There’s an old saying, if you want something done, give it to a busy person. Amy Whitten is your woman. The Masters of Occupational Therapy student is in her fourth and final year at La Trobe. And she’s just teamed up with a couple of local mums to open their own business.
BEAM Bendigo is a not-for-profit all-abilities dance group designed around neuromotor exercise techniques. In short, it’s giving some very special local kids the chance to get their groove on in a supportive, inclusive environment.
Amy says the idea arose after she began teaching dance with a Melbourne-based company last year, which offers dance classes for children with Down Syndrome.
“This year we had a vision to do our own thing, because there was a need for it in Bendigo for children with disabilities other than Down Syndrome,” Amy says. “We were going to wait until I’d graduated, but there was a real push from parents to start this year.”
It’s resulted in Amy’s dream job, although she never could have predicted what that would look like when she enrolled at university.
After graduating from Goulburn Valley Grammar in Shepparton, Amy took a gap year to study dance in Melbourne. At that stage she was torn between beginning an OT degree and pursuing the competitive world of professional dance.
She spent six months with Patrick Studios Australia and six months with Dance Factory. “At the end of that year I was stuck again on whether to continue dance or come to La Trobe to study. But I really like learning new things and helping people.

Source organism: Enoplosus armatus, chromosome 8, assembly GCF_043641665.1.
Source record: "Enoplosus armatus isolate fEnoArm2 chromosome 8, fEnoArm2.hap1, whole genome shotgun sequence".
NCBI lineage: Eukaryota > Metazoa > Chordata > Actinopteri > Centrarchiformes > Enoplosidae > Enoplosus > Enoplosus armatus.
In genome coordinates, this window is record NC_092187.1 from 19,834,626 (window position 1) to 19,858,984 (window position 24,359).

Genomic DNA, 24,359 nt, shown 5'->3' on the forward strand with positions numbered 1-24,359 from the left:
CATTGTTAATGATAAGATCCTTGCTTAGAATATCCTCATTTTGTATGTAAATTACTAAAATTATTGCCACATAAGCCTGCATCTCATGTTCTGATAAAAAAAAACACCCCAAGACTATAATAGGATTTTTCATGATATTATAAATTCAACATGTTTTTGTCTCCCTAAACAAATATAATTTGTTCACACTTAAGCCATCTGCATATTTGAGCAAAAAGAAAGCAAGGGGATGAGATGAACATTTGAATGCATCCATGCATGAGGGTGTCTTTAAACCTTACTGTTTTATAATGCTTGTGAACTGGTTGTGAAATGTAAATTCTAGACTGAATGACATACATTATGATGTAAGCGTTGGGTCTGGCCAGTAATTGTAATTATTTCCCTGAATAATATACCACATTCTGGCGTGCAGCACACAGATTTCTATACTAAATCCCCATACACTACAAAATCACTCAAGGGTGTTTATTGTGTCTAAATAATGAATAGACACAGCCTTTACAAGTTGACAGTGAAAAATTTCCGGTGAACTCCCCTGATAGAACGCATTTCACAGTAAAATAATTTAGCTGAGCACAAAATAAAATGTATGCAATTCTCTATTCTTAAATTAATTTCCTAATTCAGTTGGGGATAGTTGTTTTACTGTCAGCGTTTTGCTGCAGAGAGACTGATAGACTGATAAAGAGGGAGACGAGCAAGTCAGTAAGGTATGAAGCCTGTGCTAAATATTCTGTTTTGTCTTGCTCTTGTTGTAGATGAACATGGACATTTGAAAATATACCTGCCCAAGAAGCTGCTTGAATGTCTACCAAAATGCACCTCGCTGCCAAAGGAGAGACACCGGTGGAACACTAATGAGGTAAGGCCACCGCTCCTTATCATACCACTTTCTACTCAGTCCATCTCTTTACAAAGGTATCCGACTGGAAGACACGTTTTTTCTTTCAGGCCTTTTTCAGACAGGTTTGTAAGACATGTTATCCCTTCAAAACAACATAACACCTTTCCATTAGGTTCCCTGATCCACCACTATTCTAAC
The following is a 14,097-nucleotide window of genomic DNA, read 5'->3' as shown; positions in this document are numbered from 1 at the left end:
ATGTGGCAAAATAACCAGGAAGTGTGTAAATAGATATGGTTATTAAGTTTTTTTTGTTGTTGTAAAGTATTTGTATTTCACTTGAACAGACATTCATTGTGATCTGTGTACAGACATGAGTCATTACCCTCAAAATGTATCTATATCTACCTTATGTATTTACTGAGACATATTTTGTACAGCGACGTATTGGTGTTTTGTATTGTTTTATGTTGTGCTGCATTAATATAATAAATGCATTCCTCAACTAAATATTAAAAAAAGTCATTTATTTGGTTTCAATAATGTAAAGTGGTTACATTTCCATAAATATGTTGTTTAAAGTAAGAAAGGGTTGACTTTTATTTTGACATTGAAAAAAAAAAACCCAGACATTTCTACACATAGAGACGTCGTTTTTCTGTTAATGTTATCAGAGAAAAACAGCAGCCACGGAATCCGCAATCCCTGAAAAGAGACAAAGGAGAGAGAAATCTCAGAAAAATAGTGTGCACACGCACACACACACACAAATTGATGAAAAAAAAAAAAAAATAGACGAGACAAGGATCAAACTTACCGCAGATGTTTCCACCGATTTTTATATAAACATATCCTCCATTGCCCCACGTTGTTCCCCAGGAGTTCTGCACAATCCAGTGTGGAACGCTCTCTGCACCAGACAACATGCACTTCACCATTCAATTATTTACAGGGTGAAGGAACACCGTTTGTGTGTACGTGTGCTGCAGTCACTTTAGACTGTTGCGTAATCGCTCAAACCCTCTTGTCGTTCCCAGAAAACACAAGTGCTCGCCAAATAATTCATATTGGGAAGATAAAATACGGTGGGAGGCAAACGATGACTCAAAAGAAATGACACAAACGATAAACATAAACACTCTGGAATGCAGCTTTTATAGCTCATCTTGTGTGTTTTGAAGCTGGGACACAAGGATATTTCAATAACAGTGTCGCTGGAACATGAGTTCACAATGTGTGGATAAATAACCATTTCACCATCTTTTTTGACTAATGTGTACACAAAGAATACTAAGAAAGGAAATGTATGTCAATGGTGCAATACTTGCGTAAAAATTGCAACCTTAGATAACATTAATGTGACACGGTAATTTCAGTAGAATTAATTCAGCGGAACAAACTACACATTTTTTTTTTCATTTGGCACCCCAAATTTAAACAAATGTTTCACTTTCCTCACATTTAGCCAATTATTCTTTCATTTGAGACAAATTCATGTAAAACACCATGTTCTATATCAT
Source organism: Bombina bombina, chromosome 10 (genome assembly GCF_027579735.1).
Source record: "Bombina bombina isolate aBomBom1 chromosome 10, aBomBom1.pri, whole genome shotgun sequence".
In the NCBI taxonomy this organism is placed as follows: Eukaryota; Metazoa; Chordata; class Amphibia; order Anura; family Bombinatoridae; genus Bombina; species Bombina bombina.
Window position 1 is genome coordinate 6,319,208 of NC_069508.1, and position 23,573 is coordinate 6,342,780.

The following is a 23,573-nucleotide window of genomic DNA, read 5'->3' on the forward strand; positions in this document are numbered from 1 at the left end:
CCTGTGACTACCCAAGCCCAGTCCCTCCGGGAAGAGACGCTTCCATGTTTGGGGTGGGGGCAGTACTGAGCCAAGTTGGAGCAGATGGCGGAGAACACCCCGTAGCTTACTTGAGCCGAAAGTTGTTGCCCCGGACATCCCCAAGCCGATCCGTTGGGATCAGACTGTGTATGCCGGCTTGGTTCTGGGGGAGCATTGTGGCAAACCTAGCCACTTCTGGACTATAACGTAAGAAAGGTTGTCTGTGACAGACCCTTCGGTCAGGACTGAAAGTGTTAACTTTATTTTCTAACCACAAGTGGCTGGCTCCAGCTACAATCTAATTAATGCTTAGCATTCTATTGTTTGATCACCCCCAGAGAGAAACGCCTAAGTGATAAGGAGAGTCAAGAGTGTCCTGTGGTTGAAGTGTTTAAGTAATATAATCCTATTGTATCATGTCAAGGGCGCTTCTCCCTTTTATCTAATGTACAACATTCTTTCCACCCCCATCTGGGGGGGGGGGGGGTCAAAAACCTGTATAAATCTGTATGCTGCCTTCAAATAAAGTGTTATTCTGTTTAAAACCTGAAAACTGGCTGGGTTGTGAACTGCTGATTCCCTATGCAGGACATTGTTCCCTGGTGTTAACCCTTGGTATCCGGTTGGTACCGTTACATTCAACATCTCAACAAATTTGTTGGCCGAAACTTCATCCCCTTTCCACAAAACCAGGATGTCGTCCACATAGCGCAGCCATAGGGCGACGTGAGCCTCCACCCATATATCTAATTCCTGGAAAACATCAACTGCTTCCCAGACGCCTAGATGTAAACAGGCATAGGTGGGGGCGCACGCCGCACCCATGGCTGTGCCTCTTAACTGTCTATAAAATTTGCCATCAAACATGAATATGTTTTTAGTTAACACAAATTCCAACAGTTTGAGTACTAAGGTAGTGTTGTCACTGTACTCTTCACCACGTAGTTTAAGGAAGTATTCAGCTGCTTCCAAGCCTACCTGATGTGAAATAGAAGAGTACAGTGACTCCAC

“In the end I thought dancing can be such a cut-throat industry. I didn’t really feel like I had the competitive nature to make a career out of it.
“I grew up as a classic ballerina in Echuca, but I also always wanted to do something in health. My mum is a nurse, but I knew I couldn’t do nursing as I faint at the sight of blood. I was really drawn to OT because it’s such a varied field and because you’re working to help people get back to what they love doing.
“Now with BEAM I’ve combined dance and OT together. When I started studying I never would have thought there would be an opportunity for me to do that.”
Although BEAM is new, already there’s a waiting list for some classes. Amy is juggling her final studies with part time work as an after-school carer at the Echuca Special School, and her BEAM classes. “I love being busy and I think that’s why I’m driven to do this as well,” Amy says.
So far around 30 children attend classes two evenings a week at a church hall in Keck Street.
“The classes are based around movements that other people take for granted, but that some kids find really difficult to do,” Amy says. “For these families those minor things are huge. The classes are a lot of fun, but the kids are getting therapy benefits from them as well.”
Music is chosen to engage the kids, and as such, Disney’s Frozen soundtrack is getting a good workout right now. Amy doesn’t mind. “It’s amazing. To see their smiles is amazing,” she says.
“When I first looked at doing OT I assumed after graduation I’d go and work in a hospital, and that might still be the case, but BEAM has opened up different opportunities. We’ll be looking at taking it to other states next year.”
BEAM stands for values, believe, empower, acceptance and meaning. They’re aspects that ring true for all involved.